Guyana to Have First Underground Mining Operation

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The site of Guyana’s first underground mining operation at Aurora.

GEORGETOWN, Guyana – The Guyana Goldfields Inc (GGI) says it is going
ahead with plans for a US$120 million underground mining project that could come
on stream as early as 2022.

At an event held on Sunday, the company’s President and CEO, Scott Caldwell,
said that by the end of the month he will provide the results of an ongoing
feasibility study on underground mining at the Aurora Gold Mine.

The project, 100%-owned by Guyana Goldfields, achieved commercial production
in January 2016 and produced 160,000 ounces of gold in 2017.

“We are working on that (underground mining) study right now and will publish it at
the end of the month. Previous (assessments) would have been four years from
now; 2022 to start. I believe this is going to show us starting sooner than 2022,”
GCI chief executive officer, Scott Caldwell, told reporters.

According to Caldwell, the company underground operations are aimed at
extracting more than 2 million ounces of the yellow metal. Aurora has a total gold
resource of 6.25 million ounces in the measured and indicated categories, as well
as an additional 1.79 million ounces in the inferred category.

“We are working on the numbers right now but it would be sooner than 2022. I just
don’t know the year as yet but it would be sooner than 2022. In less than a month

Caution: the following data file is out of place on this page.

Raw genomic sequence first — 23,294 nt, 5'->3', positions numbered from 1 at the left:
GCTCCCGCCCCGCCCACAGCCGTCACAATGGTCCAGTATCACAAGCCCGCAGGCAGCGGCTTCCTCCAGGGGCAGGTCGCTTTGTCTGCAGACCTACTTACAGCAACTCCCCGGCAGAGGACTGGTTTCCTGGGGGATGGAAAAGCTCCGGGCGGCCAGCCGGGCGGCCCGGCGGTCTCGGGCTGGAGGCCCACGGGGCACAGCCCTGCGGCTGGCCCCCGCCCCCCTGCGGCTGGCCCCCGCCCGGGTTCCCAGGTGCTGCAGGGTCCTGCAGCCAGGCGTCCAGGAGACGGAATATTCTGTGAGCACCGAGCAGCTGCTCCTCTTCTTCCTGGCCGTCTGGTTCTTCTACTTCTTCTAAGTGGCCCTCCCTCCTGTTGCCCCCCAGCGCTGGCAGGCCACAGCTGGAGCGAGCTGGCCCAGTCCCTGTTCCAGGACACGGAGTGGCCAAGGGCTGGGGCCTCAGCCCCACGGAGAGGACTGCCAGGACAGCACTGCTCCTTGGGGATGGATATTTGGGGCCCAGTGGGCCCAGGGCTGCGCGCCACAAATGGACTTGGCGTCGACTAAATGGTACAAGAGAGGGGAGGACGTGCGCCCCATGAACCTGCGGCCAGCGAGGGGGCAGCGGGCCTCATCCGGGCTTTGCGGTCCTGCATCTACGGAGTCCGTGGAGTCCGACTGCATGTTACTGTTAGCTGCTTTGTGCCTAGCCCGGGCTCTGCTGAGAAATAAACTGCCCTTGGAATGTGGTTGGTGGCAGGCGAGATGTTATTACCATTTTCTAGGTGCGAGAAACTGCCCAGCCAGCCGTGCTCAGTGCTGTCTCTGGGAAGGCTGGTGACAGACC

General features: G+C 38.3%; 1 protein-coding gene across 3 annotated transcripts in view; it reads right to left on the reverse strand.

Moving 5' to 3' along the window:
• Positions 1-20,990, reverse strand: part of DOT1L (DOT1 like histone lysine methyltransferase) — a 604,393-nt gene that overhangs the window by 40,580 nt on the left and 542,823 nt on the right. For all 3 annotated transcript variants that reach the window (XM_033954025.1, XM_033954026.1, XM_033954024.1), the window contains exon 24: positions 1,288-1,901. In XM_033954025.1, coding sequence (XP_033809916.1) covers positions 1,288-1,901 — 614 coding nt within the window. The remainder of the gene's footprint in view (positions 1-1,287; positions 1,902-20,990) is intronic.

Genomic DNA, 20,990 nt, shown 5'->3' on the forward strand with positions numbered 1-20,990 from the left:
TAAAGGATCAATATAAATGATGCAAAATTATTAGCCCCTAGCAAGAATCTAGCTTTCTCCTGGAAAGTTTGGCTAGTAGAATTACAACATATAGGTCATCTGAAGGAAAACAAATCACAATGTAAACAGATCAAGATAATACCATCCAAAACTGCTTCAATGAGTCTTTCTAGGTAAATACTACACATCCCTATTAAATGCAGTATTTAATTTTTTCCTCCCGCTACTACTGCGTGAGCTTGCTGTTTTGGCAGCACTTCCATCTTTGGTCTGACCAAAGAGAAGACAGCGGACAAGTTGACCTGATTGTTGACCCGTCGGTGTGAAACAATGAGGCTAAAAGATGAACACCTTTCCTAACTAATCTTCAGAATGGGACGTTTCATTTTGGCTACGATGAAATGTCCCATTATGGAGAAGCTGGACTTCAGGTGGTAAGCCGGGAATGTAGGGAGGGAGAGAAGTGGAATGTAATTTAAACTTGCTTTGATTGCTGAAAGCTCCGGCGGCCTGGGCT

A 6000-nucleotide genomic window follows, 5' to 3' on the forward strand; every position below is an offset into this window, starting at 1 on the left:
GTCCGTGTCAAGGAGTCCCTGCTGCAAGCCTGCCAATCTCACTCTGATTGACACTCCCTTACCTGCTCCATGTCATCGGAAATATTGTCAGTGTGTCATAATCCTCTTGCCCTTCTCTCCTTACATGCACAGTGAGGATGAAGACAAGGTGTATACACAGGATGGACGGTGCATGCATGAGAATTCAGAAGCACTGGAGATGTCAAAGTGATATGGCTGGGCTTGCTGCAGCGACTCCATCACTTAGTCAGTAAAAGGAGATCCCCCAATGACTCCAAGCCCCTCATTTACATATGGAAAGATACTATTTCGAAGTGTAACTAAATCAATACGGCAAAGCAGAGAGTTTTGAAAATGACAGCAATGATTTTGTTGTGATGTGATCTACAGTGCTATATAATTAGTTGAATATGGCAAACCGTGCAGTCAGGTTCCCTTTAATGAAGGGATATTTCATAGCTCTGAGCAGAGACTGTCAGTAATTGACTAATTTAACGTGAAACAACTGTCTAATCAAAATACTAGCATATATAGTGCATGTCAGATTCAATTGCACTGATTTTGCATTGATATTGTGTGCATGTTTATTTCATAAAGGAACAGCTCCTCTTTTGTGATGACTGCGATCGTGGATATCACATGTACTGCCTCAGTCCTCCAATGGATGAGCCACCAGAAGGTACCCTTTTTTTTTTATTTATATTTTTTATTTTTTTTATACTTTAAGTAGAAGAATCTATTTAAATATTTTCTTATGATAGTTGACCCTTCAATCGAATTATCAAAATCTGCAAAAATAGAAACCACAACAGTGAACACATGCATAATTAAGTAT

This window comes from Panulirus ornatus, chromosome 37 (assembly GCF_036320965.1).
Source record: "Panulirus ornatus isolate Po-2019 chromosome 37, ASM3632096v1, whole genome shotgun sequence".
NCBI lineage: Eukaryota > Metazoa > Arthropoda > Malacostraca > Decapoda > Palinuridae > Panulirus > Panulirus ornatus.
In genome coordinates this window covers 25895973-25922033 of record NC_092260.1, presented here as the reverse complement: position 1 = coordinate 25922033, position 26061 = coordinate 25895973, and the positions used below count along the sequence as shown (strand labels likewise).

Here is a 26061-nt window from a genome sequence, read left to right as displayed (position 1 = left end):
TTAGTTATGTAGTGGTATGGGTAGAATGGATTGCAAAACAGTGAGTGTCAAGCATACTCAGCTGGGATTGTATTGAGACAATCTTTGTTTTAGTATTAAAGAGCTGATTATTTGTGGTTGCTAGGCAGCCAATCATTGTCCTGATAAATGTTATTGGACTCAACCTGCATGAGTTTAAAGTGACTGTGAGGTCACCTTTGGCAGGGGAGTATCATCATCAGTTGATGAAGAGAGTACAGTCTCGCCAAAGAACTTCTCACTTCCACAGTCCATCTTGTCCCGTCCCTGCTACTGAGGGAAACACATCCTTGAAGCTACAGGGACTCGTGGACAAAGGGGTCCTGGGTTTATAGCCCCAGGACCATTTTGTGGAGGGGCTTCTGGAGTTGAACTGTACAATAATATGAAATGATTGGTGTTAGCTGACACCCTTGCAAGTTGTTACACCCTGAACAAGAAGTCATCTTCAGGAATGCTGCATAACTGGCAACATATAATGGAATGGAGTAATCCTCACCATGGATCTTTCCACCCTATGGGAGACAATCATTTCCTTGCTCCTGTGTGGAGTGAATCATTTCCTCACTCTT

we will know… the risk analysis was done and now is just a matter of when we
start and we will know the answer to that in about a month.”

President David Granger tours the Aurora Gold Mines. (Photo by Guyana
Goldfields file photo)

Caldwell, who said that the company has paid US$26.5 million in royalties since it
began operations in 2015, added ‘we want to become the premier underground
gold miner in Guyana and South America”.

He told reporters that the tests on the hydrology, soil and rock mechanics, have
shown that there is no seepage from the Cuyuni River to the area where
underground mining would be conducted.

“Today, we don’t see any seepage from the river and it’s all coming from below and
we are just not doing this and popping up. What it’s coming from are old
exploration holes; they were drilled and they weren’t capped and weren’t filled and
so water is coming from the old exploration holes,” he said. He virtually ruled out
seepage from the river into the underground pits because the rock structure is very
sturdy.

Going below surface would allow the mid-tier producer to extract higher quality
gold at a cheaper price. “Gold prices are better and we see the opportunity to do
so,” Caldwell told local media. The feasibility study assumes that underground
mining at the site’s Rory’s Knoll will utilise open benching and sublevel retreat
mining methods with mining concluding at a depth of -770 metres below sea level.

Plans of going underground also have the potential of causing “less surface
disturbance” to the environment, the executive said.

Guyana Goldfields’ president also acknowledged that the firm is monitoring the
developments regarding the Guyana/Venezuela long-running border controversy,
which was recently referred to the International Court of Justice by the United
Nations.

Last year GGI produced 160,000 ounces of gold with an estimated value of US
$200 million and the company said it intends to employ 150 permanent workers for
its underground operations to extract more than two million ounces of gold.

In 2015, a Venezuelan official asked the Canadian miner to dessist of its
operations in Guyana, warning that it would be “infringing on the territorial
sovereignty of Venezuela and committing unlawful actions which could incur legal
consequences.”

The Aurora mine is located in the Essequibo Region, which was ceded in the 19th
Century and is being claimed back by the neighbouring country since 1962.

 

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